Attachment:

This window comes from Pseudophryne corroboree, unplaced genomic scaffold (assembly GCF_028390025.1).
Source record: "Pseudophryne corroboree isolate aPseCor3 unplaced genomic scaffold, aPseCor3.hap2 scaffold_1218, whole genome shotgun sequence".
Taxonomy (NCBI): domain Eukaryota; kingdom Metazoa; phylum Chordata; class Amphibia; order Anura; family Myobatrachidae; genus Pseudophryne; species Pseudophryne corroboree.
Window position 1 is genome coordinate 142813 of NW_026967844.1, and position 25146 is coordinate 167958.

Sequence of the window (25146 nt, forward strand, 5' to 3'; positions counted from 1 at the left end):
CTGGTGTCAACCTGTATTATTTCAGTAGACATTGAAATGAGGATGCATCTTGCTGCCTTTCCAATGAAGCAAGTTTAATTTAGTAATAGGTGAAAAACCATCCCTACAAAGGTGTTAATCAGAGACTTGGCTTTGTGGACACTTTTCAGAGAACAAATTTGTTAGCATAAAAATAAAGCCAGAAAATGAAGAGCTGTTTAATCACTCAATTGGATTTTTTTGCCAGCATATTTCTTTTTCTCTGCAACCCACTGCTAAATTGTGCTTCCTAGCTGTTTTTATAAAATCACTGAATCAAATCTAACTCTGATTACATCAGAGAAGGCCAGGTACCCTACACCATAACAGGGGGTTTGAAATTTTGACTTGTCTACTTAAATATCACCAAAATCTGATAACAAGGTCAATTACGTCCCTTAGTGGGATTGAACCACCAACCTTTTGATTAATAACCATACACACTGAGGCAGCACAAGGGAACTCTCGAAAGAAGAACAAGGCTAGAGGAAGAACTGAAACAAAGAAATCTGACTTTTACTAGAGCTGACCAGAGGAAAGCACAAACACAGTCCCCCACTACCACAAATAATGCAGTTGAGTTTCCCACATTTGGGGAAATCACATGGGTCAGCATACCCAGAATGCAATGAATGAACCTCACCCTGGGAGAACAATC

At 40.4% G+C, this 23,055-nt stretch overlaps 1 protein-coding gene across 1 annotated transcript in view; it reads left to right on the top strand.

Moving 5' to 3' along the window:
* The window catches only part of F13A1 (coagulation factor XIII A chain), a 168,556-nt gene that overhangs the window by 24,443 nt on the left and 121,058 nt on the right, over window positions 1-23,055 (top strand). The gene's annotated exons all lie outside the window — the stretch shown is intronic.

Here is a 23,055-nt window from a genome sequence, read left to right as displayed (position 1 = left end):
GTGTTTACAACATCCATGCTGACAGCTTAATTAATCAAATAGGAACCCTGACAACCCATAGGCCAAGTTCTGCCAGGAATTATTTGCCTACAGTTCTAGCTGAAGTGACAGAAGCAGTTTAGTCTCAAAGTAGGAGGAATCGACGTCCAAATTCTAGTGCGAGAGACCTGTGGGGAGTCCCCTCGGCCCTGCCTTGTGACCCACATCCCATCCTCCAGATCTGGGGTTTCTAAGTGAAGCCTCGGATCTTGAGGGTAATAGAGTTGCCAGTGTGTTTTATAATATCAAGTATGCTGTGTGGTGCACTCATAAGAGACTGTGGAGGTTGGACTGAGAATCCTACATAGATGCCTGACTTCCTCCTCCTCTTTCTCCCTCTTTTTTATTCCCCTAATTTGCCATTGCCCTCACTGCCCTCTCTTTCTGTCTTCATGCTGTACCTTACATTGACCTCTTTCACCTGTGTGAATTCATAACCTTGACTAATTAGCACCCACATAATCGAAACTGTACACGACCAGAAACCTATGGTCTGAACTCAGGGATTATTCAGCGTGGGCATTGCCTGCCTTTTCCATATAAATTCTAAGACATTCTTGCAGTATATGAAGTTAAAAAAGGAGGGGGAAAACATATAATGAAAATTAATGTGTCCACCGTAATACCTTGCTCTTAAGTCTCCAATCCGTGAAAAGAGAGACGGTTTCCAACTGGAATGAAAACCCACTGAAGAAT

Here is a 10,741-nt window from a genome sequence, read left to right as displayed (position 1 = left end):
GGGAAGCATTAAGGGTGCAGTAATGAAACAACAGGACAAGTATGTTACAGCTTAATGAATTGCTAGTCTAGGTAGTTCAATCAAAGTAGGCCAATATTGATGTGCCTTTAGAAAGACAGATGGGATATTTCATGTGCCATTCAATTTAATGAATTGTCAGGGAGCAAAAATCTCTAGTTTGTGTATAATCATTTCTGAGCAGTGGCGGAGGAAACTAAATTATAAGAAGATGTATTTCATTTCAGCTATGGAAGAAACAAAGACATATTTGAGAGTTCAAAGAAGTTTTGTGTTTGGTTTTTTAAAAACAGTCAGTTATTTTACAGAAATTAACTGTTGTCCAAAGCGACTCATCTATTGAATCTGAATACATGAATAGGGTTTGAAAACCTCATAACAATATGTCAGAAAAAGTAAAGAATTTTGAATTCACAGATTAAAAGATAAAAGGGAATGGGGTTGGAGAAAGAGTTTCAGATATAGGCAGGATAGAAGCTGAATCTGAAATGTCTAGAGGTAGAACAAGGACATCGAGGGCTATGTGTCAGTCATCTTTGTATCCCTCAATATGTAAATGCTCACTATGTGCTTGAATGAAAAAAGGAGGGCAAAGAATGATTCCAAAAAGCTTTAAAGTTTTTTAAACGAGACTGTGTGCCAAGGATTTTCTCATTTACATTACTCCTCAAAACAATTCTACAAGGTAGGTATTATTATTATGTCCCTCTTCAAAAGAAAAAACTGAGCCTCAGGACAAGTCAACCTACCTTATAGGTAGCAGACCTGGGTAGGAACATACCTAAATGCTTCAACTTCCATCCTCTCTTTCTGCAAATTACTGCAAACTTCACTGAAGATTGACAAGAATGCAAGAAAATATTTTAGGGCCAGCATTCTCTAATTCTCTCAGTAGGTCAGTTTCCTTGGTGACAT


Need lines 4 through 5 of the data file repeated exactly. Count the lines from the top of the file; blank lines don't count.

Window position 1 is genome coordinate 142813 of NW_026967844.1, and position 25146 is coordinate 167958.

Sequence of the window (25146 nt, forward strand, 5' to 3'; positions counted from 1 at the left end):